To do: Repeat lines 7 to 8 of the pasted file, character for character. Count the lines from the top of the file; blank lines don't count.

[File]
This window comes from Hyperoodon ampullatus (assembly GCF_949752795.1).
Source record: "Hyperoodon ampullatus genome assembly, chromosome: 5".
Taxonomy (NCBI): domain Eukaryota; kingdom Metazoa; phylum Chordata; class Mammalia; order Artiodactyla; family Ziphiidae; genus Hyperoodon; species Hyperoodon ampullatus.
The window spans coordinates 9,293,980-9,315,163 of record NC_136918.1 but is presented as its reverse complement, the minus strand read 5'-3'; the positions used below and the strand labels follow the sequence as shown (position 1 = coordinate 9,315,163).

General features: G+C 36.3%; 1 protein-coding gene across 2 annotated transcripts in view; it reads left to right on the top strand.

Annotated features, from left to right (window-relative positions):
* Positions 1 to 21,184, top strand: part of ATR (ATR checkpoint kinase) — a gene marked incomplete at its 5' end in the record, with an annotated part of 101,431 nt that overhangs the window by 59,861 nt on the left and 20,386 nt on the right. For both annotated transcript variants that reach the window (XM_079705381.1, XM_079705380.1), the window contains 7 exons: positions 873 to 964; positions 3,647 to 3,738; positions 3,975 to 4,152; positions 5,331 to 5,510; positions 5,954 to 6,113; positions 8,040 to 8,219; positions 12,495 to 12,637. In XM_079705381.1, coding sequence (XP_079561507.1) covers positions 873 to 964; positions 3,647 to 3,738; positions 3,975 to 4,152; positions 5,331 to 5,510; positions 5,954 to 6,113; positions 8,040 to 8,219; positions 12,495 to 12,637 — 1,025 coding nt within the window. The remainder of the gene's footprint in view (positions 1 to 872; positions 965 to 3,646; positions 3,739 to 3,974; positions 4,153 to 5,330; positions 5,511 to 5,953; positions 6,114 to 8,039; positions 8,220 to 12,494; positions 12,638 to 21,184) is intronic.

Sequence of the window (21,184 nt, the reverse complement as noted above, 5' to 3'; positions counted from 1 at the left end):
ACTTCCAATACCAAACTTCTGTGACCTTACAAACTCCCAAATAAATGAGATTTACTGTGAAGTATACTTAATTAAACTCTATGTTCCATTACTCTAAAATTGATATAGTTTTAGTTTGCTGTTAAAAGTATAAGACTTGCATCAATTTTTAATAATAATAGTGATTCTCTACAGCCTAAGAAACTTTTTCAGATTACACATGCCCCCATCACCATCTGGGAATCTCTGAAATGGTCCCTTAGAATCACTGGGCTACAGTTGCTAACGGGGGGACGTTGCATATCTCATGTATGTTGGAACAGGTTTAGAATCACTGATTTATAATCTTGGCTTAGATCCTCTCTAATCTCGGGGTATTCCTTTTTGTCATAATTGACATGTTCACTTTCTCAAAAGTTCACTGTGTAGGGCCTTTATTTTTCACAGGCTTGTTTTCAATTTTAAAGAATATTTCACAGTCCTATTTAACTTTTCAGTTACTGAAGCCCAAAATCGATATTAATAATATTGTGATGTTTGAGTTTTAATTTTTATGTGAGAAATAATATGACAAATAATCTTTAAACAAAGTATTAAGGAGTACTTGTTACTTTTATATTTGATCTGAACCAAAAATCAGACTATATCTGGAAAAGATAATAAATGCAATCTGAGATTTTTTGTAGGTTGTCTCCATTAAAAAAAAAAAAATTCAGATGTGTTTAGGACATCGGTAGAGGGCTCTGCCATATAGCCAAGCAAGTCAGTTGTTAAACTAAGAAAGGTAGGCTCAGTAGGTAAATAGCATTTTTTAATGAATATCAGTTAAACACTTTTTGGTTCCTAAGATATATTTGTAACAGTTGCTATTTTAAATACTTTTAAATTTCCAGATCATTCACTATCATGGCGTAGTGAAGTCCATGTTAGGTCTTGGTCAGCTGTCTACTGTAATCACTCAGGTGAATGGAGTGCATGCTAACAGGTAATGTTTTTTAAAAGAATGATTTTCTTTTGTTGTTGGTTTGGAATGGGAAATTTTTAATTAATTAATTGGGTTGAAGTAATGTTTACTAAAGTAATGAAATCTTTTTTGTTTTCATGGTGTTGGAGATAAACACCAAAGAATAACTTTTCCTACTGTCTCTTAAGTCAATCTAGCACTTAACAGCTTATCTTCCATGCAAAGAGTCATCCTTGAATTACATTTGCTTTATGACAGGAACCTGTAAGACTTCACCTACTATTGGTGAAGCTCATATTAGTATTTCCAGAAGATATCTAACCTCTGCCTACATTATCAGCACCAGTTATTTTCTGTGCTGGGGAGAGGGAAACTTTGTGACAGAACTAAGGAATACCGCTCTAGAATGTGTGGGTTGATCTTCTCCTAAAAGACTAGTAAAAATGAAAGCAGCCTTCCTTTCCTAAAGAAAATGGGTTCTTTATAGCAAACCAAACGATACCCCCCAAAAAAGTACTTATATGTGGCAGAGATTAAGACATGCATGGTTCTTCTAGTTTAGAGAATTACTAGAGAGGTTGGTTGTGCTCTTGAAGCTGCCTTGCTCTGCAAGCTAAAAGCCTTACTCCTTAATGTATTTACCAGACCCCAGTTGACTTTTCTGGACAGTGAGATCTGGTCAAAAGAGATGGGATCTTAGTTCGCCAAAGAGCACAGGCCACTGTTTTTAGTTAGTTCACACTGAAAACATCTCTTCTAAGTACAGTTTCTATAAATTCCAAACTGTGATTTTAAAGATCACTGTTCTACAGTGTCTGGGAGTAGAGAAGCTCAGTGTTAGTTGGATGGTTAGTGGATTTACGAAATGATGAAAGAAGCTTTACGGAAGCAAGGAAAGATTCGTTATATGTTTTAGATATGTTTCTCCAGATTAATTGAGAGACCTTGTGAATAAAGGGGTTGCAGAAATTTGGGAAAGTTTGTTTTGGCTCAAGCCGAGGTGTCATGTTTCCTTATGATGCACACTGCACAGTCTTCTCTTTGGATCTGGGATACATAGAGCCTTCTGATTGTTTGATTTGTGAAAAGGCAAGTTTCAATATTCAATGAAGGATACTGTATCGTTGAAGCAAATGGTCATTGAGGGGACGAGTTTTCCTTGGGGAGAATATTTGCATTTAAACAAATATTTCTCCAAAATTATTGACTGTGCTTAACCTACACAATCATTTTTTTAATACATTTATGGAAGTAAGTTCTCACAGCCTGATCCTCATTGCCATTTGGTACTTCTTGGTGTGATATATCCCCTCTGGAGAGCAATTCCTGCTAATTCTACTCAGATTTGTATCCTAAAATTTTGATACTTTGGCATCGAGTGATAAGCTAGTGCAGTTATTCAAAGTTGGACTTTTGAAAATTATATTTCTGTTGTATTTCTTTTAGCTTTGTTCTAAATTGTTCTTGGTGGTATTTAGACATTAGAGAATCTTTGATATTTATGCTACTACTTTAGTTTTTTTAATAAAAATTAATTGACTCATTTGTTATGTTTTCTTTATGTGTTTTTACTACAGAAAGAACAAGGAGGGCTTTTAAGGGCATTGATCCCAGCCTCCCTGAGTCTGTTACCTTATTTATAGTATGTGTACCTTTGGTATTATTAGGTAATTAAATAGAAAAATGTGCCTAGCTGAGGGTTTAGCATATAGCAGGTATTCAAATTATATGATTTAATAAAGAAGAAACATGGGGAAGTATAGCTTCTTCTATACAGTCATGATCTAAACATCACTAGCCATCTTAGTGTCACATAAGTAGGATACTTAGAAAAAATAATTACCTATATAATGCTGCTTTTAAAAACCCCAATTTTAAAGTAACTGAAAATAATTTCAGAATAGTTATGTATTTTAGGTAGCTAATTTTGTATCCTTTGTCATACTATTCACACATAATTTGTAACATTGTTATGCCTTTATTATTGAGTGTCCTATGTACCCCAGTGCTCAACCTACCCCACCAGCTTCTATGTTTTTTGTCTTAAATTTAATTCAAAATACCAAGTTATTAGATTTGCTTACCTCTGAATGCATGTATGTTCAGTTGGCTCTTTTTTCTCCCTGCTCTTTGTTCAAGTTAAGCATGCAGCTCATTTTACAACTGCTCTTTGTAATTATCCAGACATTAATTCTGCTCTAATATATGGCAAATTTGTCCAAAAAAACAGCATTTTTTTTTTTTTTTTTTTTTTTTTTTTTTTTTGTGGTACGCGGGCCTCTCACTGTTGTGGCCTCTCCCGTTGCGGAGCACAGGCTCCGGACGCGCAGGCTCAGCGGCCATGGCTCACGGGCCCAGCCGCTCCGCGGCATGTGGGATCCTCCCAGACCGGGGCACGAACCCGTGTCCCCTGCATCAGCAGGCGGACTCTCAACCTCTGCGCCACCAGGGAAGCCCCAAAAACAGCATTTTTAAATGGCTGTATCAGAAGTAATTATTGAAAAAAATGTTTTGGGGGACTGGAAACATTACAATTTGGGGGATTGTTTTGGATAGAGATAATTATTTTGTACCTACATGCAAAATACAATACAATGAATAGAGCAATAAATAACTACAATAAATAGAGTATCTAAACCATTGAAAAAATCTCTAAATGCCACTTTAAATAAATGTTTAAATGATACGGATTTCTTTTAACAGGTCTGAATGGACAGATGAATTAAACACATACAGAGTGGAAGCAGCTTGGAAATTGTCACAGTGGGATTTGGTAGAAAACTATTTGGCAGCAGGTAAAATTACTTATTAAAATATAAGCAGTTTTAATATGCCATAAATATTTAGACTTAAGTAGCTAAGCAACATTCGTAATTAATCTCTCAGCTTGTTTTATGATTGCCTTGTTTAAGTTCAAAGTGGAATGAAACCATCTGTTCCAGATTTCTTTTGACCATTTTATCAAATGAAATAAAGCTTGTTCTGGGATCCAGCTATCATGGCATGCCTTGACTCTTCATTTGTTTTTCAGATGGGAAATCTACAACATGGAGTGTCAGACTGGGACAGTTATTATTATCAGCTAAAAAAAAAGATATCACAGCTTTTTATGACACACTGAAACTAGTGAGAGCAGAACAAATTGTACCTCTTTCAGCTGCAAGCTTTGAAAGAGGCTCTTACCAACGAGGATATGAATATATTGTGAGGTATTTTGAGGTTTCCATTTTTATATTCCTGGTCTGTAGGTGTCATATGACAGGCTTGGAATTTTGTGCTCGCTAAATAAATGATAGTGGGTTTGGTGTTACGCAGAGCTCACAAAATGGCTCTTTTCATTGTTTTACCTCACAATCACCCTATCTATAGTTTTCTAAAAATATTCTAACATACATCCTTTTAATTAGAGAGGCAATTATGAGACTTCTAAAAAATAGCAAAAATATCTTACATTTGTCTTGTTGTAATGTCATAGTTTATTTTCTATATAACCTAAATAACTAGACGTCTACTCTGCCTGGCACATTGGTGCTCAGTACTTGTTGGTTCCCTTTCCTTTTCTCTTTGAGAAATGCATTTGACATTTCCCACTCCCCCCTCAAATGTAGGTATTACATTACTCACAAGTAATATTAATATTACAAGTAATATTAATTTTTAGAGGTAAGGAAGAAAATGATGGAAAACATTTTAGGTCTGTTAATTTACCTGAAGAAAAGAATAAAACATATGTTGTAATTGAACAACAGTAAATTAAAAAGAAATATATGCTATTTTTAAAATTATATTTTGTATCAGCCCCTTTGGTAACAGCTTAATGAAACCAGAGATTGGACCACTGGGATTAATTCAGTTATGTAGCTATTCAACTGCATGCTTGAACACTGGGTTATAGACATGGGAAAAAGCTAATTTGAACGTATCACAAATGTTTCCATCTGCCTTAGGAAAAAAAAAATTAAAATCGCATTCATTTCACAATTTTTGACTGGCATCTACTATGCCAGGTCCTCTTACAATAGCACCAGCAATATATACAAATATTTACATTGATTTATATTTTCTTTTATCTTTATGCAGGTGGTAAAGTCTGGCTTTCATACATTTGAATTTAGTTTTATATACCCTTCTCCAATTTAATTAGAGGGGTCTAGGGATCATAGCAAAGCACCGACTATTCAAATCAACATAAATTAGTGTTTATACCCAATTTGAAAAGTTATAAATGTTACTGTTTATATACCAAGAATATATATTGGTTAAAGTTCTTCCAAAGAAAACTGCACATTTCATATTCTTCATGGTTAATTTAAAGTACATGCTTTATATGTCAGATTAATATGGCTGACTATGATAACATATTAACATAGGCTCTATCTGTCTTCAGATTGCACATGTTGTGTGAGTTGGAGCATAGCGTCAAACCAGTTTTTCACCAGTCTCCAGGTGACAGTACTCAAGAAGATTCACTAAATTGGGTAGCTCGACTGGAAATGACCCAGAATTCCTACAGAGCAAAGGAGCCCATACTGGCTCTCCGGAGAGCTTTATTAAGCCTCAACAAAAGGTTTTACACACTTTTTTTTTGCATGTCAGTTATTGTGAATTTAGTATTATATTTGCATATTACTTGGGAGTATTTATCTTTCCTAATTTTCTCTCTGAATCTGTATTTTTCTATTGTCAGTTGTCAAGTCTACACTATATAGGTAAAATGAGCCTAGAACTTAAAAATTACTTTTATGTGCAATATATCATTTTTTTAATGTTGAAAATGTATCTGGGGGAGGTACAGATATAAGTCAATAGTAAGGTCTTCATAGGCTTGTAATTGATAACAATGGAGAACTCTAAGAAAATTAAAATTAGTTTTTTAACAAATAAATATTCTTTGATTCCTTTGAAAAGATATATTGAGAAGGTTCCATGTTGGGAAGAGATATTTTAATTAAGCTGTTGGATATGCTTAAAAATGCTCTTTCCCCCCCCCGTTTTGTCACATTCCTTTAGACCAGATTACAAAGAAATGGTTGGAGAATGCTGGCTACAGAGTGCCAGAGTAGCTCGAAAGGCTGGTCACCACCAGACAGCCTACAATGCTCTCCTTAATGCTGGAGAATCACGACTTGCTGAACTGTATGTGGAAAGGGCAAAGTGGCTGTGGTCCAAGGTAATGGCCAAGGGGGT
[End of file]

* Positions 1 to 21,184, top strand: part of ATR (ATR checkpoint kinase) — a gene marked incomplete at its 5' end in the record, with an annotated part of 101,431 nt that overhangs the window by 59,861 nt on the left and 20,386 nt on the right. For both annotated transcript variants that reach the window (XM_079705381.1, XM_079705380.1), the window contains 7 exons: positions 873 to 964; positions 3,647 to 3,738; positions 3,975 to 4,152; positions 5,331 to 5,510; positions 5,954 to 6,113; positions 8,040 to 8,219; positions 12,495 to 12,637. In XM_079705381.1, coding sequence (XP_079561507.1) covers positions 873 to 964; positions 3,647 to 3,738; positions 3,975 to 4,152; positions 5,331 to 5,510; positions 5,954 to 6,113; positions 8,040 to 8,219; positions 12,495 to 12,637 — 1,025 coding nt within the window. The remainder of the gene's footprint in view (positions 1 to 872; positions 965 to 3,646; positions 3,739 to 3,974; positions 4,153 to 5,330; positions 5,511 to 5,953; positions 6,114 to 8,039; positions 8,220 to 12,494; positions 12,638 to 21,184) is intronic.

Sequence of the window (21,184 nt, the reverse complement as noted above, 5' to 3'; positions counted from 1 at the left end):